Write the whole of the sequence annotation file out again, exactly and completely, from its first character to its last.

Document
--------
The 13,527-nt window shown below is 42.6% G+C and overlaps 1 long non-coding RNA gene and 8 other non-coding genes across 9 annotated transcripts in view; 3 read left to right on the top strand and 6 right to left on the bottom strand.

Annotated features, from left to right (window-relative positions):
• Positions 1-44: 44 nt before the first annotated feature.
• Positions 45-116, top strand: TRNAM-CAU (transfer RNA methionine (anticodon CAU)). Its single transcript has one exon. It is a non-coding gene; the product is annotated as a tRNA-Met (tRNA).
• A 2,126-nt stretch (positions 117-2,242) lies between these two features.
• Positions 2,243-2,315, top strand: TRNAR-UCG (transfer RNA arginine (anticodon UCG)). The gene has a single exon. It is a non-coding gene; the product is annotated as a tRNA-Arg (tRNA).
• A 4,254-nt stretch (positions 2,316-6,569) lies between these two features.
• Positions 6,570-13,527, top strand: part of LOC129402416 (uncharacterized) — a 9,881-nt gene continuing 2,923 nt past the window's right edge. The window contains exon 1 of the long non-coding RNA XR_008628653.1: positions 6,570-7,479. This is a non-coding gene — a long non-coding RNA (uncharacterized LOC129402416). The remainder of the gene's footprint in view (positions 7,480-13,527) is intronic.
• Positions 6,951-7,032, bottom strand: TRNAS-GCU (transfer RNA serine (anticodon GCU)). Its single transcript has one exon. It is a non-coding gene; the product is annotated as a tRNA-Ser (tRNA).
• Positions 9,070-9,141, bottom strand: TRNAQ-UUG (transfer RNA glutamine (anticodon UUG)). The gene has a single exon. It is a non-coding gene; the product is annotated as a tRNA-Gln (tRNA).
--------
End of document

The 13,527-nt window shown below is 42.6% G+C and overlaps 1 long non-coding RNA gene and 8 other non-coding genes across 9 annotated transcripts in view; 3 read left to right on the top strand and 6 right to left on the bottom strand.

Annotated features, from left to right (window-relative positions):
• Positions 1-44: 44 nt before the first annotated feature.
• Positions 45-116, top strand: TRNAM-CAU (transfer RNA methionine (anticodon CAU)). Its single transcript has one exon. It is a non-coding gene; the product is annotated as a tRNA-Met (tRNA).
• A 2,126-nt stretch (positions 117-2,242) lies between these two features.
• Positions 2,243-2,315, top strand: TRNAR-UCG (transfer RNA arginine (anticodon UCG)). The gene has a single exon. It is a non-coding gene; the product is annotated as a tRNA-Arg (tRNA).
• A 4,254-nt stretch (positions 2,316-6,569) lies between these two features.
• Positions 6,570-13,527, top strand: part of LOC129402416 (uncharacterized) — a 9,881-nt gene continuing 2,923 nt past the window's right edge. The window contains exon 1 of the long non-coding RNA XR_008628653.1: positions 6,570-7,479. This is a non-coding gene — a long non-coding RNA (uncharacterized LOC129402416). The remainder of the gene's footprint in view (positions 7,480-13,527) is intronic.
• Positions 6,951-7,032, bottom strand: TRNAS-GCU (transfer RNA serine (anticodon GCU)). Its single transcript has one exon. It is a non-coding gene; the product is annotated as a tRNA-Ser (tRNA).
• Positions 9,070-9,141, bottom strand: TRNAQ-UUG (transfer RNA glutamine (anticodon UUG)). The gene has a single exon. It is a non-coding gene; the product is annotated as a tRNA-Gln (tRNA).